Culture, Manchester

Home Fest: Mohammed Amin’s International Manchester

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By Alex Challies


Mohammed Amin MBE

Each of us changes the world every day. We can choose to make it a better place.

Mohammed Amin

Since 1952, Mohammed Amin MBE has been a prominent resident of Manchester. Throughout the subsequent decades, he has seen the city adapt and grow, from the mono-cultured community he grew up with to the multicultural ‘International Manchester’ of today.

In 2009, Amin retired from his career as a tax adviser, which culminated in 19 years as a tax partner with PricewaterhouseCoopers. He now devotes his time to the city that welcomed him and his family post partition. During his talk at Manchester Metropolitan University last week, Amin highlighted both the benefits and his concerns regarding the intricacies of modern society.

A key argument outlined in the lecture was that despite being multicultural by definition, a city can still very much conform to an outdated perspective when looking at individuals within each community.

Amin illustrated this using his experience as Co-Chair of The Muslim Jewish Forum of Greater Manchester, highlighting that separate communities can co-exist in the same space without necessarily having direct contact with one another. He stated that those who are Muslim and Jewish often need to lobby together to be more efficiently affect a desired outcome.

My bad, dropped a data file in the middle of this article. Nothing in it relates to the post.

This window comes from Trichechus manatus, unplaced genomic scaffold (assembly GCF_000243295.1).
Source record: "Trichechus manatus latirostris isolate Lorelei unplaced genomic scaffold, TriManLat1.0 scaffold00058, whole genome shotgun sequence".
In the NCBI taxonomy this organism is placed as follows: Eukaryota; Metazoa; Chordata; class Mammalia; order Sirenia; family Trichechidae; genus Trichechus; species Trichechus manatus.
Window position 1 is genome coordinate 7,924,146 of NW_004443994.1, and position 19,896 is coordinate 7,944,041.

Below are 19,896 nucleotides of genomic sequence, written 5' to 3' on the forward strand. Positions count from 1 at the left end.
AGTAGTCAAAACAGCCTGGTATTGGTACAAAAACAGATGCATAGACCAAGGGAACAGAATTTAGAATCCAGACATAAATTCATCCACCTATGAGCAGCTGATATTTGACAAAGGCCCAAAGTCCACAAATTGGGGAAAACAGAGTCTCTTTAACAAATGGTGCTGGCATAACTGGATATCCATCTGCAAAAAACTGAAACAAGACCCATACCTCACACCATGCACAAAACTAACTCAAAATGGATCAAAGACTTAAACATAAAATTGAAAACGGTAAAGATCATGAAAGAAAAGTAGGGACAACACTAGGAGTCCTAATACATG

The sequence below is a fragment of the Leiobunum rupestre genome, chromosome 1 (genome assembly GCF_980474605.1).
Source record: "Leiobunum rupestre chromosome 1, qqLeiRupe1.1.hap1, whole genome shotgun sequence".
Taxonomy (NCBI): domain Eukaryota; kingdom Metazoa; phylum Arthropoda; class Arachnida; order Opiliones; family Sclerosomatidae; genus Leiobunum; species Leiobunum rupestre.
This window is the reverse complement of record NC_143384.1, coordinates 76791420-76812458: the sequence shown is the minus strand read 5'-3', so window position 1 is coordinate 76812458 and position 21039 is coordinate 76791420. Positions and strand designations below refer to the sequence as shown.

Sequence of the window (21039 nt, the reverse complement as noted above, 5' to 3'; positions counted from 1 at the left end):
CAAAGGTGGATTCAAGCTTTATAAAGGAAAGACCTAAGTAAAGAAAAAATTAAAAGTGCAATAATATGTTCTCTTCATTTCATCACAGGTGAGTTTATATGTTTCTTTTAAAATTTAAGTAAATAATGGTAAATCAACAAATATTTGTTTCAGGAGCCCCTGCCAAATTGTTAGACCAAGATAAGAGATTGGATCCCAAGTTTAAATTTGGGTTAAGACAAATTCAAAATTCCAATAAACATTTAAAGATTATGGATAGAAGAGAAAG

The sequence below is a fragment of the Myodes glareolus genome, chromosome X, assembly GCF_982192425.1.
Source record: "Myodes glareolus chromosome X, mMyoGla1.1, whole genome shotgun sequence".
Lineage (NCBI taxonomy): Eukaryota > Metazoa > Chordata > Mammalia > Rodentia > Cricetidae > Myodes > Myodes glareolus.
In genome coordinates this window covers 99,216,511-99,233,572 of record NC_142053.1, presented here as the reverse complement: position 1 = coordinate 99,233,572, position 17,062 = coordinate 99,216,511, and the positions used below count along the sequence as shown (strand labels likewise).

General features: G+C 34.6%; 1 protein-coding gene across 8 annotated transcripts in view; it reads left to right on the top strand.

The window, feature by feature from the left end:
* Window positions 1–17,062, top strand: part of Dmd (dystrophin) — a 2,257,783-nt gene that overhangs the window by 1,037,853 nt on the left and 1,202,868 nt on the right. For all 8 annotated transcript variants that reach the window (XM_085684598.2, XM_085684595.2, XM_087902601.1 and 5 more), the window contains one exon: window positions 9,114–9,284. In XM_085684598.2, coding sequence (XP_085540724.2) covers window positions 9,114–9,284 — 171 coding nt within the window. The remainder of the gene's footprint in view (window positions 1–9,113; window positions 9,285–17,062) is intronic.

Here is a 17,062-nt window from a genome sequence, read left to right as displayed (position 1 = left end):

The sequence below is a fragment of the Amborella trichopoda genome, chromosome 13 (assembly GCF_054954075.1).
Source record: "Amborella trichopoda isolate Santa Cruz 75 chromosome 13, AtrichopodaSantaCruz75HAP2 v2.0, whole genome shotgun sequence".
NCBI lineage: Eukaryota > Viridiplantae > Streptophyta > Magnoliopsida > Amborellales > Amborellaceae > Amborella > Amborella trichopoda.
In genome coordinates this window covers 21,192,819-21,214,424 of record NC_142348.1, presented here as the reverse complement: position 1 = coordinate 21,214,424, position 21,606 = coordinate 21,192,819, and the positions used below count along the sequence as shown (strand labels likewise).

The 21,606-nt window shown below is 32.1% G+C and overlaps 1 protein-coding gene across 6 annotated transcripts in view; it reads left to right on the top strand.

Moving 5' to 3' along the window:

Despite the necessity to branch out from one’s own community, however, Amin also emphasised that you can’t force people to mix. He explained that whilst growing up, the limited channels on television allowed him to absorb aspects of British culture and learn from what was shown. Modern TV and entertainment, however, is so much more expansive and tailors to so many niche demographics that people run the risk of watching only what they know. This has the potential, he argued, to result in weaker language skills for people living outside of their native country.

Amin characterized this idea as living a “Parallel Life”, existing in one culture whilst not expanding beyond the habits of your own through comfort and individual behaviour.

“Even now, I regularly find myself joining groups and societies where I don’t know anyone,” Amin said. “You need to go through that psychological barrier for yourself again and again and again. It helps you grow as a person.”

Modern Manchester is a shining example of multiculturalism in a city, but the caution Amin puts forward is clear. On the surface it may appear to be a collective mix of numerous different cultures, but on an individual level, many people don’t expand beyond their own circles.

At the risk of living a “Parallel Life”, it is down to the individual to push past their comfort zone and engage with the unfamiliar. Only then can the city be truly multicultural in practice.

Find out what Mohammed Amin says you can do.

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Alex Challies

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